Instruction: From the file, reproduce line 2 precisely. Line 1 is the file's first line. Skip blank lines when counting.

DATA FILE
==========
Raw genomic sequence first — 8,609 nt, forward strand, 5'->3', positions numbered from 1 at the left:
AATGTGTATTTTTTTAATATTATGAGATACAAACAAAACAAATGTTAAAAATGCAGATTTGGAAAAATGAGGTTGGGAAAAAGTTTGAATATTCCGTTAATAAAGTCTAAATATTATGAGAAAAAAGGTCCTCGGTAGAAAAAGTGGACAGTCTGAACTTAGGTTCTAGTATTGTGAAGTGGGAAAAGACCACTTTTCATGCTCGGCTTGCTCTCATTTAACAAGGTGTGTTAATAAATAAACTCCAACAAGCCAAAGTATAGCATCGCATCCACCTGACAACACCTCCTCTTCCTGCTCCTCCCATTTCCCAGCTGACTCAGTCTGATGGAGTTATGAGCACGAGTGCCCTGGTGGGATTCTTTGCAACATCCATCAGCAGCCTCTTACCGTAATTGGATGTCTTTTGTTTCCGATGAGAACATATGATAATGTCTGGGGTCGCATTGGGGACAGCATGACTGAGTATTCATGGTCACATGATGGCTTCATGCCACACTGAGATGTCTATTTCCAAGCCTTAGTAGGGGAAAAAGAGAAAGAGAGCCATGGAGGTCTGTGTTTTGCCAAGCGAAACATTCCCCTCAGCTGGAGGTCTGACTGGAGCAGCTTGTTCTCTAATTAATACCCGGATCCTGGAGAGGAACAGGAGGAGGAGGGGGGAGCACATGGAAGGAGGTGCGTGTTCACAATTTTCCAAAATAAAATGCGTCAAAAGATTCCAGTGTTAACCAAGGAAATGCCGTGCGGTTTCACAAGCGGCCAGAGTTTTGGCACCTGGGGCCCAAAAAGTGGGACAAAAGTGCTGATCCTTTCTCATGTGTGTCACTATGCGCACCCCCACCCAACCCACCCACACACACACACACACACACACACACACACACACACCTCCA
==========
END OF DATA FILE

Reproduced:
AATGTGTATTTTTTTAATATTATGAGATACAAACAAAACAAATGTTAAAAATGCAGATTTGGAAAAATGAGGTTGGGAAAAAGTTTGAATATTCCGTTAATAAAGTCTAAATATTATGAGAAAAAAGGTCCTCGGTAGAAAAAGTGGACAGTCTGAACTTAGGTTCTAGTATTGTGAAGTGGGAAAAGACCACTTTTCATGCTCGGCTTGCTCTCATTTAACAAGGTGTGTTAATAAATAAACTCCAACAAGCCAAAGTATAGCATCGCATCCACCTGACAACACCTCCTCTTCCTGCTCCTCCCATTTCCCAGCTGACTCAGTCTGATGGAGTTATGAGCACGAGTGCCCTGGTGGGATTCTTTGCAACATCCATCAGCAGCCTCTTACCGTAATTGGATGTCTTTTGTTTCCGATGAGAACATATGATAATGTCTGGGGTCGCATTGGGGACAGCATGACTGAGTATTCATGGTCACATGATGGCTTCATGCCACACTGAGATGTCTATTTCCAAGCCTTAGTAGGGGAAAAAGAGAAAGAGAGCCATGGAGGTCTGTGTTTTGCCAAGCGAAACATTCCCCTCAGCTGGAGGTCTGACTGGAGCAGCTTGTTCTCTAATTAATACCCGGATCCTGGAGAGGAACAGGAGGAGGAGGGGGGAGCACATGGAAGGAGGTGCGTGTTCACAATTTTCCAAAATAAAATGCGTCAAAAGATTCCAGTGTTAACCAAGGAAATGCCGTGCGGTTTCACAAGCGGCCAGAGTTTTGGCACCTGGGGCCCAAAAAGTGGGACAAAAGTGCTGATCCTTTCTCATGTGTGTCACTATGCGCACCCCCACCCAACCCACCCACACACACACACACACACACACACACACACACACACCTCCA